10 MARCH 2009, PHILADELPHIA, PA—In earlier years this exhibition might have been only a display of interesting objects. Now, breakthroughs in our ability to read Maya hieroglyphs, new data from new archaeological discoveries, and new scientific techniques allow us to look at the artifacts in this exhibition from a fresh perspective. Scientific research leading up to and incorporated in to this exhibition include:
What does this tell us? The results from their analyses indicate that most, but not all, of the detailed polychrome vessels were manufactured in Chama—important information for the curator, reading the vessels’ storyline “headlines” as local news. Just as important, however, were results that indicate the various other ceramics of this site came from a wide variety of clay sources, clearly indicating extensive trade and exchange of these objects rather than a local origin.
Examination and CT Scans of the Human Record
Early in the 20th century, archaeologist Burkitt collected skeletal remains of 24 individuals from the site of Chama, and these specimens, primarily teeth and mandibles, were sent to the Penn Museum. In 1978, Dr. Janet Monge, then a first year graduate student working with Diane Chase and Stuart Eldridge, researched and reported on the collection. Now Acting Curator in charge of the Physical Anthropology section of the Penn Museum, she recently (2009) collaborated with the Radiology Department at the Hospital of the University of Pennsylvania to CT scan the collection, as part of an extensive CT project, funded by the National Science Foundation.
What does this tell us? Bones contain information about age of death, diet and disease. This collection has a story to tell. Many teeth were lost early in life from periodontal disease and cavities. The people of Chama seem to have suffered the effects of a primarily nutrient-poor carbohydrate diet of very soft foods, based on maize. Village life was tough and short – the average age at death of these people was probably 27 years of age.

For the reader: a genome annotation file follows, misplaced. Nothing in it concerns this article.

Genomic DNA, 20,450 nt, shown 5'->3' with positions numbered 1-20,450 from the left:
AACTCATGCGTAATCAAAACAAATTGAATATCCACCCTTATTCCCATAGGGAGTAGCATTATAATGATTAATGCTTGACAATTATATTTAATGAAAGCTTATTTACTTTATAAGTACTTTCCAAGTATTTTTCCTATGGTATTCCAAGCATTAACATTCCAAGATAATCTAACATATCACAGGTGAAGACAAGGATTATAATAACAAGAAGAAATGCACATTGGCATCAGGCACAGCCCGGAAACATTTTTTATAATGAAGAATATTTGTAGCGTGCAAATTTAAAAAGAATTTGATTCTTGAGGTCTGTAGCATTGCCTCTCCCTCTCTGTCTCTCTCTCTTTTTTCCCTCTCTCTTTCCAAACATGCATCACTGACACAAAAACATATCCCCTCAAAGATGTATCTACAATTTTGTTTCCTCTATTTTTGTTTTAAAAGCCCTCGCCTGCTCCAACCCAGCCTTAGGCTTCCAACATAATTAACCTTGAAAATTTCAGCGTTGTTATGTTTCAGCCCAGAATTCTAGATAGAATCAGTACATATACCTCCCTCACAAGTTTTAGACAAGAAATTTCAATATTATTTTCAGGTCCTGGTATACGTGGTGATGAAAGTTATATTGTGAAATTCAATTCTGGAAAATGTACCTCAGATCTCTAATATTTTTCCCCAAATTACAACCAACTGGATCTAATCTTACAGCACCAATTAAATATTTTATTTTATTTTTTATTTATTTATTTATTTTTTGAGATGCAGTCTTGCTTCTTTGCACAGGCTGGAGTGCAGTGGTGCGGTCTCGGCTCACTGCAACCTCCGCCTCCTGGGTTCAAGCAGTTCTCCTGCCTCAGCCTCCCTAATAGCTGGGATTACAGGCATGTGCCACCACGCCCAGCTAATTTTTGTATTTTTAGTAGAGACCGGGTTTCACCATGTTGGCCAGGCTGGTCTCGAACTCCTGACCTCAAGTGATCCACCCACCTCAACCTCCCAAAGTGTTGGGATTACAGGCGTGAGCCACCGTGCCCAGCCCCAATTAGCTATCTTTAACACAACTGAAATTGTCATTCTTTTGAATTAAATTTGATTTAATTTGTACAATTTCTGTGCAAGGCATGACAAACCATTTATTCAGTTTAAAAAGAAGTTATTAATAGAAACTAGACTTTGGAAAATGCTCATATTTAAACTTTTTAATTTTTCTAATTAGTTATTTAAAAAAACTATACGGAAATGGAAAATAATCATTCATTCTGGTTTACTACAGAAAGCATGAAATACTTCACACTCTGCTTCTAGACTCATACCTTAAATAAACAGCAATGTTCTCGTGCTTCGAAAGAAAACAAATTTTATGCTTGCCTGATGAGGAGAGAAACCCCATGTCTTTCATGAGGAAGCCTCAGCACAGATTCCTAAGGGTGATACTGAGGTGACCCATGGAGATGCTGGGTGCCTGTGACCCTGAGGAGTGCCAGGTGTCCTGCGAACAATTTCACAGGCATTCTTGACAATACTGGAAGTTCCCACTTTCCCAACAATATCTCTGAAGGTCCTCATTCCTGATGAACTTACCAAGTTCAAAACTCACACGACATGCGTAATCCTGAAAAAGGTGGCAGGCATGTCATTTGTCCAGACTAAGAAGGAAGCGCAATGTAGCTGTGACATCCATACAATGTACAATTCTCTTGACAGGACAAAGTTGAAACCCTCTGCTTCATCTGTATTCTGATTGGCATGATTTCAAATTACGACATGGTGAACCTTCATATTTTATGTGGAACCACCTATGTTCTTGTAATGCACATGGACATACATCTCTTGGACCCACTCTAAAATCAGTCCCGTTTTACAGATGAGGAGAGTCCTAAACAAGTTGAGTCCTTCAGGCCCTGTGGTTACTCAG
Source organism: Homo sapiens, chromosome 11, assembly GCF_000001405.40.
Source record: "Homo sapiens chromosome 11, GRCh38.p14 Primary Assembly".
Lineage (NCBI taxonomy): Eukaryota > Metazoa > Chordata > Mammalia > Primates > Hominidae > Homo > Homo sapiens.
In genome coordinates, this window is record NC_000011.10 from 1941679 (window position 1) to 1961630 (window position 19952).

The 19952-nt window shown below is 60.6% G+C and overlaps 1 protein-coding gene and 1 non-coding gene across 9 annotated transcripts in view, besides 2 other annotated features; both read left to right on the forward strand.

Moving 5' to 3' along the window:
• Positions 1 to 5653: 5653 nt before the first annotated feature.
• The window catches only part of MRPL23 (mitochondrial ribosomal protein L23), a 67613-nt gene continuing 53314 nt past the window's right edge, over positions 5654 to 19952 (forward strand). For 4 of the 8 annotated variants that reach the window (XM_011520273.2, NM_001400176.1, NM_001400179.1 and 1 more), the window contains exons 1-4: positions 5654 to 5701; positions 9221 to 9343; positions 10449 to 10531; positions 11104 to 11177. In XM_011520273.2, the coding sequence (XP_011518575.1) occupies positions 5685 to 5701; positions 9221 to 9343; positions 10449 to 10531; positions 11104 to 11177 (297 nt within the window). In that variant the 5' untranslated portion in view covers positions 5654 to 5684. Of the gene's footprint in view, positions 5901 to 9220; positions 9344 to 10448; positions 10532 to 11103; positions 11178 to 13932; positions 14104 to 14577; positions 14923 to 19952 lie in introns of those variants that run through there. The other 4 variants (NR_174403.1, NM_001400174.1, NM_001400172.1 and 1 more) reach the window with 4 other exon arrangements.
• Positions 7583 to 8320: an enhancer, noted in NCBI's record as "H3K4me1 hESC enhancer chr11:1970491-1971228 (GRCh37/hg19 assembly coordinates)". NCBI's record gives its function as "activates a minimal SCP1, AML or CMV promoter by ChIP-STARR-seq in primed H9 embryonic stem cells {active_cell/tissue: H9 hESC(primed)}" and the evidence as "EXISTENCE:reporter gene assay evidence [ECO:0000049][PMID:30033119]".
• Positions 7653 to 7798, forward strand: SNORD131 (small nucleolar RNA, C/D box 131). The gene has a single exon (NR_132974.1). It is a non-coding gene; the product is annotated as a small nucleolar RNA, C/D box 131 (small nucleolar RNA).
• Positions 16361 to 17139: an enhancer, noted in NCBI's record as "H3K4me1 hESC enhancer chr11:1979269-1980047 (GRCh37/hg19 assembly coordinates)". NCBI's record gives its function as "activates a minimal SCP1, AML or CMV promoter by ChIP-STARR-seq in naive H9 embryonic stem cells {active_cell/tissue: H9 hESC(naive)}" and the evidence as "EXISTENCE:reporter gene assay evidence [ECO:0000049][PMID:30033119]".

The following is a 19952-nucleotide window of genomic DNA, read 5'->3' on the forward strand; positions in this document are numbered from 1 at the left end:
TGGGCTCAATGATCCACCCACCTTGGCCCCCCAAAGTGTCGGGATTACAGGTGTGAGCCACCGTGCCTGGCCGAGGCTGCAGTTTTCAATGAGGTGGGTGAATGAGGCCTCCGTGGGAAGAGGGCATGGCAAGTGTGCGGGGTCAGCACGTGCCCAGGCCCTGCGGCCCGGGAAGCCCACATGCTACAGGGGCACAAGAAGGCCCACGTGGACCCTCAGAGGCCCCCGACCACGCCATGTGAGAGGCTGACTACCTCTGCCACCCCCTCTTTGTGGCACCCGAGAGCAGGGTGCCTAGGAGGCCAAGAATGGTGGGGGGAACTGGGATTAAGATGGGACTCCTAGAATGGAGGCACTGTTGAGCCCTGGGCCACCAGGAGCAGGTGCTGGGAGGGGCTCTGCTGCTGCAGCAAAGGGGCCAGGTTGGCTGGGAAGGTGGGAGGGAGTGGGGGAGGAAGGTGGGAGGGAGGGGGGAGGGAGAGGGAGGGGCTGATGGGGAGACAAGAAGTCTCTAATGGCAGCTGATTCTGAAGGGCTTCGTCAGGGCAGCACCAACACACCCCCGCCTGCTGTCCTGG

Dr. Gene Ware, Brigham Young University, undertook multispectral imaging of a number of the pottery vessels in this exhibition during the conservation process in order to detect faint or missing designs. This method involves viewing these pots at different wavelengths within the electromagnetic spectrum from near ultraviolet through visible light to infrared.
What does this tell us? Different details become clear at each of the 11 different wavelengths recorded for each vessel, providing new and better information about the painted scenes. Because the carbon-based slip used to outline the figures is partially transparent to light at the longer wavelengths, we can pick up very fine details, including information that tells us how the artist worked—information that may help art historians to identify individual artists. In some cases, material identification becomes possible: with one vessel (object NA 10835), this technique helped explain an irregular brown line running down the vessel, as dark brown slip probably applied along a hairline crack on top of the painted scene, just before firing.
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